It Would Harm the Fund
One of the principal arguments that is made against divestment is that it would limit profit optimization and consequently undermine the growth of the endowment. While this argument is problematic given the implicit prioritization of money over the wellbeing of current and future generations for which the endowment is being held in trust, there is not even conclusive evidence to support this claim.
Several studies have emerged quantifying the financial impacts of divesting from fossil fuels, and they have, in aggregate, found no evidence to suggest that a financial portfolio would incur significant risk. The Aperio Group conducted an analysis quantifying the effect of divesting from the “Filthy Fifteen” – U.S. coal companies that account for 40 percent of coal consumed and 60 percent of coal produced domestically – and the fossil fuel sector as a whole. The firm estimated a theoretical return penalty of 0.0002 percent for the Filthy Fifteen and 0.0034 percent for the entire fossil fuel sector. Another study by Advisor Partners estimated a predicted tracking error of 1.57 percent relative to the S&P 500 for a divested financial portfolio, which is still low when considering that the average portfolio has a tracking error of four percent. This data suggest that the concerns of doomsday forecasters are overblown.
The narrative changes when considering the question of performance, with various studies emerging with contradictory methodologies and conclusions that can be interpreted both ways. Advisor Partners analyzed the performance of a theoretical divested portfolio created as of the end of 1989 and found the performance to be “virtually indistinguishable” from that of the S&P 500. Whether the portfolio had a performance advantage or disadvantage compared to the S&P 500 depended on the time period and the time frame of the simulation. The Aperio Group also performed a similar 22-year simulation and found that a fully divested financial portfolio outperformed the Russell 3000 Index – which accounts for 3,000 publicly-held U.S. corporations – in 73 percent of all ten-year periods in the simulation. MSCI Inc. performed a similar analysis, finding that a divested California State Teachers’ Retirement System (CalSTRS) portfolio would have underperformed the MCSI World and USA Index for the 10-year period between 2003 and 2013, but would have outperformed for the one-, three- and five-year periods as of the same date.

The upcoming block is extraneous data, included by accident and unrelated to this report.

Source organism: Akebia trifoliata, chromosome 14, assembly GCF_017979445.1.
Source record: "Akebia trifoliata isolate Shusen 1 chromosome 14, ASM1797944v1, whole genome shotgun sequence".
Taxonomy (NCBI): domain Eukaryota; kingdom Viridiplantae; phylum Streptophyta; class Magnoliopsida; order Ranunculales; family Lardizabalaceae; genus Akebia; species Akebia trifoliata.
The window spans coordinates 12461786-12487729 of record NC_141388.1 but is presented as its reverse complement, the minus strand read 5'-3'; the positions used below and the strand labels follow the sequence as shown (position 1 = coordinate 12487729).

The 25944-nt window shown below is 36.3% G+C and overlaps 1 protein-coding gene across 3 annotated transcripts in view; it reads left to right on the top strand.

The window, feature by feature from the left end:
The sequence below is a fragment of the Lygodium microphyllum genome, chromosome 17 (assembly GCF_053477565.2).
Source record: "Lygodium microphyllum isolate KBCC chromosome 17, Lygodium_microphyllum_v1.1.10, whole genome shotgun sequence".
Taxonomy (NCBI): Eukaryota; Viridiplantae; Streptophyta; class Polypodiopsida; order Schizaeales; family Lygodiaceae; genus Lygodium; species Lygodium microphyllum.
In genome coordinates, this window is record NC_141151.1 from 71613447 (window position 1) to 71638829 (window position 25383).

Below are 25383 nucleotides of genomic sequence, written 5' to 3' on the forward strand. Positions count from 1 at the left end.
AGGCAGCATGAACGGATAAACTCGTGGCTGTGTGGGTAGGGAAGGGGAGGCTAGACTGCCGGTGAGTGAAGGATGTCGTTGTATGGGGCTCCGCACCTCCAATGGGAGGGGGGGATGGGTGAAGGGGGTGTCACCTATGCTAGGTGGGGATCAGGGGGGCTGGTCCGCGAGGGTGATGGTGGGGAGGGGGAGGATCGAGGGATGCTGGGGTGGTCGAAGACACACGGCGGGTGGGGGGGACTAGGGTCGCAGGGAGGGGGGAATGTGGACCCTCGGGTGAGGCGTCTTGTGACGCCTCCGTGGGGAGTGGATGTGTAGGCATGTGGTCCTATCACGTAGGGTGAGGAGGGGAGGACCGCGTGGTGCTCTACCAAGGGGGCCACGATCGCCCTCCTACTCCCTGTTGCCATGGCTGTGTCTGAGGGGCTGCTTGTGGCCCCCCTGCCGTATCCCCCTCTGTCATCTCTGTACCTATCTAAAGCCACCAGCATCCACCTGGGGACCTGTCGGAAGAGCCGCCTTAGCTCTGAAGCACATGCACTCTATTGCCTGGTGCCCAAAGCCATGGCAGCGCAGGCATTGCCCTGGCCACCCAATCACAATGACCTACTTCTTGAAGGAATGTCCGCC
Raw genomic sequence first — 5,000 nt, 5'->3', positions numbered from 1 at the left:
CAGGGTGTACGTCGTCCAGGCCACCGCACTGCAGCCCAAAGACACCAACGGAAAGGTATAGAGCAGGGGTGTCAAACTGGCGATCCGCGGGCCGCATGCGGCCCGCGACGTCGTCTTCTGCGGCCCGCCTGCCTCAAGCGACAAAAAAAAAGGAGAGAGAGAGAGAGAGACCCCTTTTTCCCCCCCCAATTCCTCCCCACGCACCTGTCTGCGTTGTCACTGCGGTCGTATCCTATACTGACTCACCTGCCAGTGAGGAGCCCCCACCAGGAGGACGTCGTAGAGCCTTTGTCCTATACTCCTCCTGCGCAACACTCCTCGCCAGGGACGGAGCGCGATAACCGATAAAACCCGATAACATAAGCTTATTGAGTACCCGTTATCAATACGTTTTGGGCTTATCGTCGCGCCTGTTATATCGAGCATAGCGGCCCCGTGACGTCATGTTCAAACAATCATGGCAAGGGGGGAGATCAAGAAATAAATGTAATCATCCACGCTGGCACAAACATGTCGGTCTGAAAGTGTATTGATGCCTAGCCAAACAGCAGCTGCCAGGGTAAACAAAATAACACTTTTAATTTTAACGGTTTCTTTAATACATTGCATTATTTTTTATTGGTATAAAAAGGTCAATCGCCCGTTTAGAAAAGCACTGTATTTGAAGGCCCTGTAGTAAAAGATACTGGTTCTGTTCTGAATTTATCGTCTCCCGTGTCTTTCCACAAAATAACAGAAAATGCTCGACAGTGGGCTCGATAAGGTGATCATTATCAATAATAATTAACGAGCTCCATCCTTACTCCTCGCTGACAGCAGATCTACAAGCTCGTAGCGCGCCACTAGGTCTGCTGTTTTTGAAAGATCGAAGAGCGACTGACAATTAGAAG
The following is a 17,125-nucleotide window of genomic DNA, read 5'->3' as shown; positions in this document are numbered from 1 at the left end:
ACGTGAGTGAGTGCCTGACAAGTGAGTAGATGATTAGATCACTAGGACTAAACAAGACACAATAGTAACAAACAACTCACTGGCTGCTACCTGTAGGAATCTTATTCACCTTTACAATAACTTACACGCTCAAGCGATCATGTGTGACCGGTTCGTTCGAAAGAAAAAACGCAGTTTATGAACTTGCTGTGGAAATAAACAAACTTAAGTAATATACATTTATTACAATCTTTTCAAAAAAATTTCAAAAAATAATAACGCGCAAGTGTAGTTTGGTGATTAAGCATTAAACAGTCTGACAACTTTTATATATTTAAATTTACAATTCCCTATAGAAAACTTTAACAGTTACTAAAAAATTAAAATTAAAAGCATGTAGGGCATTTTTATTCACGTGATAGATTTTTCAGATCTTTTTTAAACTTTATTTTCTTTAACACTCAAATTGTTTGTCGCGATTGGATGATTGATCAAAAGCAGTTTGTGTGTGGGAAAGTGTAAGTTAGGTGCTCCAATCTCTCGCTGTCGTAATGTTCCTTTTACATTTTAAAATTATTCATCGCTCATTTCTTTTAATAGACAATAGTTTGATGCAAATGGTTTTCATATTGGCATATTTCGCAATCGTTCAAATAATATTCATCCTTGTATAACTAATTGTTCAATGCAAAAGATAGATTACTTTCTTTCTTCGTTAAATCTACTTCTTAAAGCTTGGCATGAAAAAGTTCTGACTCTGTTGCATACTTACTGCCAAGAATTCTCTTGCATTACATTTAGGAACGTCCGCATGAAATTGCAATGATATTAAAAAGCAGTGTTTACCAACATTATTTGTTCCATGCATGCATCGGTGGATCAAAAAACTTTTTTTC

Other organizations have been more optimistic, with S&P Capital IQ finding that a theoretical $1 billion endowment without fossil fuel investments would have yielded $119 million more than one with fossil fuel investments. Impax Asset Management found that a divested financial portfolio with investments in renewables and energy efficiency would have outperformed the MSCI World Index, with a tracking error of 1.6 percent between the years 2006 and 2013.
The implication of all this data is that full divestment will have a very trivial impact on returns, and that UH can actually achieve higher returns by instituting a well-defined Sustainable Investing policy that incorporates alternative energy and energy efficiency. Consequently, the question is not whether divestment will hurt the endowment; it is how UH will use the freed up financial resources in an ethical AND prudent manner under the real constraints of a low-carbon world to achieve returns. Indeed, UH may be missing investment opportunities by excluding fossil fuels, but the same could also be said about alcohol, tobacco and firearms, sectors from which many institutions have divested. In recognizing the moral and ethical implications of being invested in those industries, the institutions chose to prioritize social good over profit, and UH should follow suit with fossil fuels. Fundamentally, the question once again becomes whether UH wishes to choose money and extra single-digit returns or choose to live out its values in the world.